2019 Volume 248 Issue 4 Pages 273-284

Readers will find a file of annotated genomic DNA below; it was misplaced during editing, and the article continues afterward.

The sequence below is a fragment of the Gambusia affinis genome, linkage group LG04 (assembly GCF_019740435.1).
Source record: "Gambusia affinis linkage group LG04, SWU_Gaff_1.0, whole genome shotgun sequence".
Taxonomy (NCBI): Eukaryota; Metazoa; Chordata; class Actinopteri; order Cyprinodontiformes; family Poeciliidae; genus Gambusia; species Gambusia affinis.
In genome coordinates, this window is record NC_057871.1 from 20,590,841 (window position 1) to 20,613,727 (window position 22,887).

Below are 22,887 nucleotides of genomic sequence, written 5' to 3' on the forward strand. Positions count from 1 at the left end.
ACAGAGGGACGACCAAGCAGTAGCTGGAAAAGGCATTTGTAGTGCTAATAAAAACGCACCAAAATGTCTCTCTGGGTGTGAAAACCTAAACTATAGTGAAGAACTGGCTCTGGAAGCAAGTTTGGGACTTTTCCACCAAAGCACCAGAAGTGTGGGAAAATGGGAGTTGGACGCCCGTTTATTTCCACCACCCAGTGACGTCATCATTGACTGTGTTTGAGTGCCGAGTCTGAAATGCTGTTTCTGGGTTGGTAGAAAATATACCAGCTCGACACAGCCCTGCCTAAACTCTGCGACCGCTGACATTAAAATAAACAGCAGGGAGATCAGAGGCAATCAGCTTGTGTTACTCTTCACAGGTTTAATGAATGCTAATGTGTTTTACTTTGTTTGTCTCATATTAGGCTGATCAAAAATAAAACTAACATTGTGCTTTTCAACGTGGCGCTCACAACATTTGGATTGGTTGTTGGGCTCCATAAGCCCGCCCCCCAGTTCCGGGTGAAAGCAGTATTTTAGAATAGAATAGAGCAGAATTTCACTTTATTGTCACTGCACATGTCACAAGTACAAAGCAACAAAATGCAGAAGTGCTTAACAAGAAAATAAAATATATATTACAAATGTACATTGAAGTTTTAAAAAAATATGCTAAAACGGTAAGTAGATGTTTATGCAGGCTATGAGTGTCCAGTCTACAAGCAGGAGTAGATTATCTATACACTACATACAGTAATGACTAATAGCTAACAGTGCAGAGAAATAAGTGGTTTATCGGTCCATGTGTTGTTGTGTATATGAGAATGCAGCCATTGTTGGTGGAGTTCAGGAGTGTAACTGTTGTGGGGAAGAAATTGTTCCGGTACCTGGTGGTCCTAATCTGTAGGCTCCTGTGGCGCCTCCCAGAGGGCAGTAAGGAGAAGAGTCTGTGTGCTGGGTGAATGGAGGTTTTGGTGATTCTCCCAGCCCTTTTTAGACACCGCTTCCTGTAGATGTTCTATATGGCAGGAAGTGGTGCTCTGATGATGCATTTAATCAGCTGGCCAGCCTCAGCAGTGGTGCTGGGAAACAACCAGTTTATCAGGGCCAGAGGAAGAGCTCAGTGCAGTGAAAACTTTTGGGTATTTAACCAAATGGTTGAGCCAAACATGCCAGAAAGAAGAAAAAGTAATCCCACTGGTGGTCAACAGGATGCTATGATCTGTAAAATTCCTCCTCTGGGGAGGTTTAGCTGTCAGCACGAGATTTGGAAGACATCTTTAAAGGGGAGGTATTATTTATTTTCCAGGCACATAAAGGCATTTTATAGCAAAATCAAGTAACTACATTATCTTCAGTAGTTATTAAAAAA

Lamotrigine, a frequently used antiepileptic drug, inhibits voltage-gated sodium-channels. By suppressing the release of glutamate and aspartate, lamotrigine acts as a membrane stabilizer, and it is also effective in bipolar disorder and migraine. However, lamotrigine is known to induce tremor among 4-10% of patients. We examined the lamotrigine-induced tremor in 28 epilepsy patients (age: 38.06 ± 13.56 years; 24 females and 4 males) receiving lamotrigine monotherapy and compared the data to 30 age- and sex-matched controls (age: 33.06 ± 10.71 years; 25 females and 5 males). Tremor was visually assessed by clinical tremor rating scales. Quantitative characteristics (intensity, center frequency and frequency dispersion) which are regularly used to differentiate various tremor syndromes were measured by validated, sensitive biaxial accelerometry in resting, postural and intentional positions. Regularity of repetitive finger and hand movements and reaction time were also determined. Data were statistically analyzed. Clinical tremor rating scales detected pathological tremor in three patients (10%), while accelerometry revealed tremor in seven patients (25%). Center frequency of patients with pathological tremor was similar to controls, but the frequency dispersion was significantly lower and tremor intensity was significantly higher in both postural and intentional positions. Rhythmic movements and reaction time were normal. Our results show that objective measurements detect pathological intention tremor in 25% of epilepsy patients receiving lamotrigine monotherapy. Quantitative characteristics suggest the involvement of the cerebellum in the pathomechanism of lamotrigine-induced tremor. Determining the parameters of drug-induced tremor syndromes might help to understand the complex action of tremor generator networks.